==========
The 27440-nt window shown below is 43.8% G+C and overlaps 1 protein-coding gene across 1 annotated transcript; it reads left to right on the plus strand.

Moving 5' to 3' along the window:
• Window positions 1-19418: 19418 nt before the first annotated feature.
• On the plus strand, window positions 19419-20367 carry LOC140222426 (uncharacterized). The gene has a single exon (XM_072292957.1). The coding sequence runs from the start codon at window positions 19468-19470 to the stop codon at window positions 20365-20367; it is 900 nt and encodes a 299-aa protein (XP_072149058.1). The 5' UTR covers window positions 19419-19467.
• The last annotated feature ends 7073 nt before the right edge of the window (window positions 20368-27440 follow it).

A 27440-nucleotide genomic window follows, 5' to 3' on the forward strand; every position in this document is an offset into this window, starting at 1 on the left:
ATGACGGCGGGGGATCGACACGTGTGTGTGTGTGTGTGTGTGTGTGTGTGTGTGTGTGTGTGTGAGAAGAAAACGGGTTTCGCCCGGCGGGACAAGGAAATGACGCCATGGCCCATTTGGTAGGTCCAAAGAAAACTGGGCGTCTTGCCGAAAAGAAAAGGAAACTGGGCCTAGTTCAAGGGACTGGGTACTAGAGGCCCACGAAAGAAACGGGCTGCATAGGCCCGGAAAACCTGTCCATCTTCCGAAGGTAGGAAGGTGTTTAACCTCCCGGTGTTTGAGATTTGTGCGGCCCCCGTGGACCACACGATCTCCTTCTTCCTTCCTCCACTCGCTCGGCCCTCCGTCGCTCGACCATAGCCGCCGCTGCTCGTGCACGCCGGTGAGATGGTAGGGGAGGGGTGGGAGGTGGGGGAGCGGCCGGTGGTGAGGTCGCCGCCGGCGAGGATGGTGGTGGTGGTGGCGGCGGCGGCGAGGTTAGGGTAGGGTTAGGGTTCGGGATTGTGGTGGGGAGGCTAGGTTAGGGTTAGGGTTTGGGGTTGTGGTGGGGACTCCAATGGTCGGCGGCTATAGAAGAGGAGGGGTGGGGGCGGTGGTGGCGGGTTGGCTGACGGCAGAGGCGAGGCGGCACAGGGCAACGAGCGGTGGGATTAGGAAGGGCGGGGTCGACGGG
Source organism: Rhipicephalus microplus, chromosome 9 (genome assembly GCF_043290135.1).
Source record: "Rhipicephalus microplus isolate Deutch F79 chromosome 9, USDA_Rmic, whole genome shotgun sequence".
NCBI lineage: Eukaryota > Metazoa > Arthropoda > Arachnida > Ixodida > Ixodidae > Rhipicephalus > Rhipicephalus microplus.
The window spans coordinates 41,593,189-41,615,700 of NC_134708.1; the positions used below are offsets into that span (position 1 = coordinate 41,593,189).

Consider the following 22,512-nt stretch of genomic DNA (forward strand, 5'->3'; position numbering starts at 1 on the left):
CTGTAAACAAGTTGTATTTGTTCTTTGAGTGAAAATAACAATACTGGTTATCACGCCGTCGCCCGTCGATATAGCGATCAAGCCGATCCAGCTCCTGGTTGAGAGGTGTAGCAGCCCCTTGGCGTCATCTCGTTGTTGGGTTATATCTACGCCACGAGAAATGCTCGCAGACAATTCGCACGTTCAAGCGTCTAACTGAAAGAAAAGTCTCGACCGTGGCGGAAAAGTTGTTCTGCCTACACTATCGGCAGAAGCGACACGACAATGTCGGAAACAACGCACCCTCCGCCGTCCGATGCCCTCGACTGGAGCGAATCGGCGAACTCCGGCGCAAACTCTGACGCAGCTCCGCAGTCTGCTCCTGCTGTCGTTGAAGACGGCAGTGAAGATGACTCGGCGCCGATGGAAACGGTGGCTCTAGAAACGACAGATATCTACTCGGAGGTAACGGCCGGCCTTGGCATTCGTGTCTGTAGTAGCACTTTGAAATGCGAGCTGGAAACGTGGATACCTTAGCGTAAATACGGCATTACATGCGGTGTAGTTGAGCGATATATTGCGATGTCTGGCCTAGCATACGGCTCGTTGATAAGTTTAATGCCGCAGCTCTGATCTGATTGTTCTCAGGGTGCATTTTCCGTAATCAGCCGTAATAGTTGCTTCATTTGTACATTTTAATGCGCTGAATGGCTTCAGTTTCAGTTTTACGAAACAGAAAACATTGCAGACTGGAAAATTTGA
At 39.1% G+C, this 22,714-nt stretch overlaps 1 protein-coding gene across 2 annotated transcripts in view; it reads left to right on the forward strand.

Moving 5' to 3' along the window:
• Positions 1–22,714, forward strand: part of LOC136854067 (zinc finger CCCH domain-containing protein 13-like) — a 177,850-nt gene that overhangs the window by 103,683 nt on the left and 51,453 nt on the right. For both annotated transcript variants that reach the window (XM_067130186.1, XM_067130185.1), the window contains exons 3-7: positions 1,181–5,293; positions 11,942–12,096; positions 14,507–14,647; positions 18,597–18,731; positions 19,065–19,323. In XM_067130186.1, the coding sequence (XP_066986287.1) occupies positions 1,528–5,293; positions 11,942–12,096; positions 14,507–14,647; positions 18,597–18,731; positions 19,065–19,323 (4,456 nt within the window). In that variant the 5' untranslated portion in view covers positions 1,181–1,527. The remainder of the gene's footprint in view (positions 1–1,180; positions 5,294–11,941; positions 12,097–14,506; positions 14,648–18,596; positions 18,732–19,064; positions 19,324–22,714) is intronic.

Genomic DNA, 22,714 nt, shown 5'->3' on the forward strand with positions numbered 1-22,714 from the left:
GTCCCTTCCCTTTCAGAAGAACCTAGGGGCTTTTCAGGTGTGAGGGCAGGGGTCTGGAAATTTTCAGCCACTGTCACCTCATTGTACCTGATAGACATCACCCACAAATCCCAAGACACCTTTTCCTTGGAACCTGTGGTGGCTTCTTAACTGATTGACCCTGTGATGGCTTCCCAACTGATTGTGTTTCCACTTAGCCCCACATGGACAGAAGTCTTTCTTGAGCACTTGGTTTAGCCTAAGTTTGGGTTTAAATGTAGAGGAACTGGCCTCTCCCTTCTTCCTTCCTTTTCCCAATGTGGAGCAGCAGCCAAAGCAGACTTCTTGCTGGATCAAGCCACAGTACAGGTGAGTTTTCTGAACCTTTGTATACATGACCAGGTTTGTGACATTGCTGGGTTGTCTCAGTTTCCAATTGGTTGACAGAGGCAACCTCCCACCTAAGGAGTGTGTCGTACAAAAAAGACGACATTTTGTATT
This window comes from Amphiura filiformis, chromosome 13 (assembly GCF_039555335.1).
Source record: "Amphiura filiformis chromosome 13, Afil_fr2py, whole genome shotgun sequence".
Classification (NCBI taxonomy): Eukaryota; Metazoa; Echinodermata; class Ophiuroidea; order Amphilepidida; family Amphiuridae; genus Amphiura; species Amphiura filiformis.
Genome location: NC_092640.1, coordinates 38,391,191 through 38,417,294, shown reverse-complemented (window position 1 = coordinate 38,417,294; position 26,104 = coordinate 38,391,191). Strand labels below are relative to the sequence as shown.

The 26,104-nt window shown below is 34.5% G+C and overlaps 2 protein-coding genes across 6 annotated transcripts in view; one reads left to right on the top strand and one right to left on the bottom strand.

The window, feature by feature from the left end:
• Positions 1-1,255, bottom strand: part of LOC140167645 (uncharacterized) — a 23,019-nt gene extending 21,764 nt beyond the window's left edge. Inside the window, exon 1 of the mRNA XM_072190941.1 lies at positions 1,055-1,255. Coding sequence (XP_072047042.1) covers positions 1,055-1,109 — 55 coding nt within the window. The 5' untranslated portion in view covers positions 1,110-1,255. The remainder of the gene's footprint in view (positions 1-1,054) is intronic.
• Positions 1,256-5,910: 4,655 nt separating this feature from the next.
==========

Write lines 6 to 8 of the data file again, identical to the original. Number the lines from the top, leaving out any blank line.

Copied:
A 27440-nucleotide genomic window follows, 5' to 3' on the forward strand; every position in this document is an offset into this window, starting at 1 on the left:
ATGACGGCGGGGGATCGACACGTGTGTGTGTGTGTGTGTGTGTGTGTGTGTGTGTGTGTGTGTGAGAAGAAAACGGGTTTCGCCCGGCGGGACAAGGAAATGACGCCATGGCCCATTTGGTAGGTCCAAAGAAAACTGGGCGTCTTGCCGAAAAGAAAAGGAAACTGGGCCTAGTTCAAGGGACTGGGTACTAGAGGCCCACGAAAGAAACGGGCTGCATAGGCCCGGAAAACCTGTCCATCTTCCGAAGGTAGGAAGGTGTTTAACCTCCCGGTGTTTGAGATTTGTGCGGCCCCCGTGGACCACACGATCTCCTTCTTCCTTCCTCCACTCGCTCGGCCCTCCGTCGCTCGACCATAGCCGCCGCTGCTCGTGCACGCCGGTGAGATGGTAGGGGAGGGGTGGGAGGTGGGGGAGCGGCCGGTGGTGAGGTCGCCGCCGGCGAGGATGGTGGTGGTGGTGGCGGCGGCGGCGAGGTTAGGGTAGGGTTAGGGTTCGGGATTGTGGTGGGGAGGCTAGGTTAGGGTTAGGGTTTGGGGTTGTGGTGGGGACTCCAATGGTCGGCGGCTATAGAAGAGGAGGGGTGGGGGCGGTGGTGGCGGGTTGGCTGACGGCAGAGGCGAGGCGGCACAGGGCAACGAGCGGTGGGATTAGGAAGGGCGGGGTCGACGGG
Source organism: Rhipicephalus microplus, chromosome 9 (genome assembly GCF_043290135.1).